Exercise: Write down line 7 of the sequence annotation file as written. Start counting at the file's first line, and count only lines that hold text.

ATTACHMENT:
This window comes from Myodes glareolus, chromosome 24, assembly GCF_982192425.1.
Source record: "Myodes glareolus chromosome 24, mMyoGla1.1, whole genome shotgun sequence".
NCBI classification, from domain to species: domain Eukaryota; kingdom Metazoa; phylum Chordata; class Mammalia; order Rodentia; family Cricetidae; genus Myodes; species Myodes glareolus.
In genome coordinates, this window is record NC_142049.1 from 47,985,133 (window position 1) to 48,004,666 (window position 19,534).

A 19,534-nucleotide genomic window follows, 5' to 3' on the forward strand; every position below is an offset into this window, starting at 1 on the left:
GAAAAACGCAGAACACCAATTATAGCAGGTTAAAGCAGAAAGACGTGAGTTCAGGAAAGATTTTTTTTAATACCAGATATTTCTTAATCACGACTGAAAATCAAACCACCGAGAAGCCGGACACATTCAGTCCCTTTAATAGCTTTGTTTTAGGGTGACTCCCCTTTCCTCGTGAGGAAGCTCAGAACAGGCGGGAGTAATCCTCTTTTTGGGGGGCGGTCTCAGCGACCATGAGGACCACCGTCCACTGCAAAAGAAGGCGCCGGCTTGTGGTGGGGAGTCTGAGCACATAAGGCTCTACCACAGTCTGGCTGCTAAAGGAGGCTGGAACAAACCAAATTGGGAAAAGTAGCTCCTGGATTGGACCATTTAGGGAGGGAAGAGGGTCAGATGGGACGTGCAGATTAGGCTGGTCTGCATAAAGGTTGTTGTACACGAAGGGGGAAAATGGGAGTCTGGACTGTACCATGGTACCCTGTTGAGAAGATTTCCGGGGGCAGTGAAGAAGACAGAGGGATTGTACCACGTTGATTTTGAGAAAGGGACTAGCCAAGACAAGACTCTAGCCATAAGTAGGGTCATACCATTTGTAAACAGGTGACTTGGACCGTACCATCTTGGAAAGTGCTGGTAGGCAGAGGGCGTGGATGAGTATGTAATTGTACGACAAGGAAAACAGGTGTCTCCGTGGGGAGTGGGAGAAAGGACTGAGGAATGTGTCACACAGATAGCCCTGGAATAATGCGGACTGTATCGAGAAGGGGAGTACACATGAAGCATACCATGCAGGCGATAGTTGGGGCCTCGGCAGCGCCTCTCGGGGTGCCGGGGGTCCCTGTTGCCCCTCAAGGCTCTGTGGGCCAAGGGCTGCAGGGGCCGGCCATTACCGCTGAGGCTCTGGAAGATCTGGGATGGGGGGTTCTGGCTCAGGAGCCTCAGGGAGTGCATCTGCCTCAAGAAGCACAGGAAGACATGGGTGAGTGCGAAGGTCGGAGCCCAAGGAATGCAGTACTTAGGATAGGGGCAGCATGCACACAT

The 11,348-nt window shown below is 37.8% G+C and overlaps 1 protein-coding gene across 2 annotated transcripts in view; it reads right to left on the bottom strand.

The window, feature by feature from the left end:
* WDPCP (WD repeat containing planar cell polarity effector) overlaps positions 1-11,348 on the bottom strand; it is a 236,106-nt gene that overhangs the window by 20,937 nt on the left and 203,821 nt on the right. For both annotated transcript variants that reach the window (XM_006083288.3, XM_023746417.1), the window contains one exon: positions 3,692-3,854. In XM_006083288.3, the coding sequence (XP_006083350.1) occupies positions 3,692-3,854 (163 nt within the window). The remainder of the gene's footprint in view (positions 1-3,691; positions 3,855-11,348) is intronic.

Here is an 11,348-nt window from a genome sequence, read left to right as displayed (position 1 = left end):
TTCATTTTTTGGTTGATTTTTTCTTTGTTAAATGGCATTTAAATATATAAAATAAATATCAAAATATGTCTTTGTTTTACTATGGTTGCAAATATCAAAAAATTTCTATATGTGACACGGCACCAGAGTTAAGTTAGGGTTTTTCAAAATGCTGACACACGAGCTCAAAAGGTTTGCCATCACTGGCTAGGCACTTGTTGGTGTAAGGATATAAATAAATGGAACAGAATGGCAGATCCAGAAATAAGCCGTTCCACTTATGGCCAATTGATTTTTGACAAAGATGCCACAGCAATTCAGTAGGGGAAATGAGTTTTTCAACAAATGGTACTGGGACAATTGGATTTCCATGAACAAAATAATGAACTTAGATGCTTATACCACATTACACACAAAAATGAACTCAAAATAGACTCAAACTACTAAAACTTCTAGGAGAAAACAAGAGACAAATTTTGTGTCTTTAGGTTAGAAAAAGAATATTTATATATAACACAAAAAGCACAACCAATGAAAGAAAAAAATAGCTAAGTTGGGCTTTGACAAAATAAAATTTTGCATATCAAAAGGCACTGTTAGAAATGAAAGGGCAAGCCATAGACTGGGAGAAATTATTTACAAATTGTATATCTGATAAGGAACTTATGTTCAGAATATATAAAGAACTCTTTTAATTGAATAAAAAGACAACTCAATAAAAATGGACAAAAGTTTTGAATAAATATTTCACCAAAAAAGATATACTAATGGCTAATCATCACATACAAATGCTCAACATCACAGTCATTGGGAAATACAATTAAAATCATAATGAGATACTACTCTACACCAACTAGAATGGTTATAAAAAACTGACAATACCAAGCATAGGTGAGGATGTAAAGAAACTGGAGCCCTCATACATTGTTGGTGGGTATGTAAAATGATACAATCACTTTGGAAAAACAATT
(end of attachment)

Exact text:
The 11,348-nt window shown below is 37.8% G+C and overlaps 1 protein-coding gene across 2 annotated transcripts in view; it reads right to left on the bottom strand.